Individual Counseling, Couples Counseling and Sex Therapy

Ladies: How Chicken Can Hurt Your Sex Life

If you’ve looked at my website and have ever been a client of mine, you know how I feel about the connection between physical and mental health. The mind is connected to the body, and what is bad for the body is generally bad for the mind. When someone comes to me for help with anxiety, for example, I will generally ask them about their diet, and in particular about how much caffeine they are consuming. Because there is research connecting nutrition and mental well-being, it is important to be knowledgeable about the topic. Since I am a mental health practitioner, not a dietician, my knowledge in this area is limited. But I know people who know much more than I do about the topic and are willing to share their knowledge with us. So, this post also serves to introduce my friend and colleague Joy Rupe, Certified Dietary Manager. Joy will be collaborating with me to bring you important nutritional information that can affect your sex life. And your mental life, too, but honestly I get more hits when I say “sex life.” This week, Joy helps the ladies out with an important warning about chicken. Yes, chicken. See, there really IS a connection between chicken and sex. It just took me an entire paragraph to get there.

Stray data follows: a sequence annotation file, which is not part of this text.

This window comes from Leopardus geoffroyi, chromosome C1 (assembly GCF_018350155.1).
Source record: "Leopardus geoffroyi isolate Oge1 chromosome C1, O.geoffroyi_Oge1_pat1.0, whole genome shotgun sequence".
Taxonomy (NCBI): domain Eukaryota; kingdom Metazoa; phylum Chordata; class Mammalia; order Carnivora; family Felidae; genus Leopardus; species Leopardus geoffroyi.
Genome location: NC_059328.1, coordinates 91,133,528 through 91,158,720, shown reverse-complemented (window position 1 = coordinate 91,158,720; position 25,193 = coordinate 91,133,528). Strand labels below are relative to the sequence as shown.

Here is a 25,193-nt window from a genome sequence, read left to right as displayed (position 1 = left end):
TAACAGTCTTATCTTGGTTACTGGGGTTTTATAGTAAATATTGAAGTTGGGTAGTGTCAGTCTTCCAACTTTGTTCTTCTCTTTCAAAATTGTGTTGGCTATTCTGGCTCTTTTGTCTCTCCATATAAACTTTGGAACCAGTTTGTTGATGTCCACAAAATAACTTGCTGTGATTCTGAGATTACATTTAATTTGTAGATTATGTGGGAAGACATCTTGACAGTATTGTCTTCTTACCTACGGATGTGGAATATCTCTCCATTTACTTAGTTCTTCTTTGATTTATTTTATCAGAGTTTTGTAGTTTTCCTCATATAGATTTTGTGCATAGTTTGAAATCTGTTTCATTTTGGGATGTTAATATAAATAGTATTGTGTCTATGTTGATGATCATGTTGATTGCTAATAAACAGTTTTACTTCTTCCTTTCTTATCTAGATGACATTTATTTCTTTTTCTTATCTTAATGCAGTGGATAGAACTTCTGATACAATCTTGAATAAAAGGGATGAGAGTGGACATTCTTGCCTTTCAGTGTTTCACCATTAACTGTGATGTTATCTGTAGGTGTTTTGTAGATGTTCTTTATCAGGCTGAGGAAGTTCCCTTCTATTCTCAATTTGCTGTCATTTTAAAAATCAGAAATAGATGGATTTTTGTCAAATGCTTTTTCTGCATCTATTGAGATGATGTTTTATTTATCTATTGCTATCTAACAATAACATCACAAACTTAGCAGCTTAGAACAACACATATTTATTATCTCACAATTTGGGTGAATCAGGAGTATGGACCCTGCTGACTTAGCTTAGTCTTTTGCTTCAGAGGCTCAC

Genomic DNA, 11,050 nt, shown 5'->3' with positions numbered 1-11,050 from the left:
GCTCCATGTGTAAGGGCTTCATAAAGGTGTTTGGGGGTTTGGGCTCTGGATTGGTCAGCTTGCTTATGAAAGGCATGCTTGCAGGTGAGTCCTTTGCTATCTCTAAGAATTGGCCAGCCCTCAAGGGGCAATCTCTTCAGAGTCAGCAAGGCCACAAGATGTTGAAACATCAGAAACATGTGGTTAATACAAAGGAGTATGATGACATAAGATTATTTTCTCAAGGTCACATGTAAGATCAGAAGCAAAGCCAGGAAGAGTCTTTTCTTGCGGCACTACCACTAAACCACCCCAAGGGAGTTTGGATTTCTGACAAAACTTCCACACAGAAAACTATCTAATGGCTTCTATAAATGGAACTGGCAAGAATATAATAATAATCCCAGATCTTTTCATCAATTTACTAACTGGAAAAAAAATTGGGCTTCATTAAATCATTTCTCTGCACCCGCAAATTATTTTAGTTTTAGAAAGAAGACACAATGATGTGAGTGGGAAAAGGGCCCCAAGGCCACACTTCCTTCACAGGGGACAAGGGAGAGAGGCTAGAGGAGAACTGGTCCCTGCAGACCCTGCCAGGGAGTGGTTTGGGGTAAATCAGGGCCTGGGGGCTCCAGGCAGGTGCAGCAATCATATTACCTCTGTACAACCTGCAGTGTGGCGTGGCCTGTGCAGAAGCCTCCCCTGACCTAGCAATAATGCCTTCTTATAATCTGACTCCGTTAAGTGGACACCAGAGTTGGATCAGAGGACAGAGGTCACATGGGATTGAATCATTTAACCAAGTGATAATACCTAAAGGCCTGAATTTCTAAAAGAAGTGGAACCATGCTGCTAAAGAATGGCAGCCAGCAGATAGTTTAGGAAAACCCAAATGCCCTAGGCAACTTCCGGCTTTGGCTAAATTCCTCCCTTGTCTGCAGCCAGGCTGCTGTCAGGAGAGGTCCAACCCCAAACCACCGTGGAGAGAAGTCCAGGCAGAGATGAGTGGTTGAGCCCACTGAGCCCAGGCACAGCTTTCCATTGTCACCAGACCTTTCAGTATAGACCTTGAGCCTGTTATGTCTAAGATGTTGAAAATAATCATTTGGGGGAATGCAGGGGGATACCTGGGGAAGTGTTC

Joy, take it away…

For decades the Centers for Disease Control (CDC) has been on the fence about antibiotics usage on livestock citing lack of proof that the practice may create antibiotic resistance in humans. This July ABC News reported that antibiotic-fed chicken has been linked to Urinary Tract Infections (UTI) in women.  DNA evidence – also known as a smoking gun – finds a bug-for-bug match of an E. coli strain on live chickens, their processed meat, and the bacteria found in women’s urine samples.  Those who have had a bladder infection know how impactful it can be on daily life. An increasing number of women are having UTIs for a month or more requiring multiple antibiotics. Aside from real pain, frustration and hours lost hovering near bathrooms, say “hello” to possibly weeks of no or considerably less sex. Add to that a weakened immune system and you’ve just opened the door for other opportunistic disease to occur.


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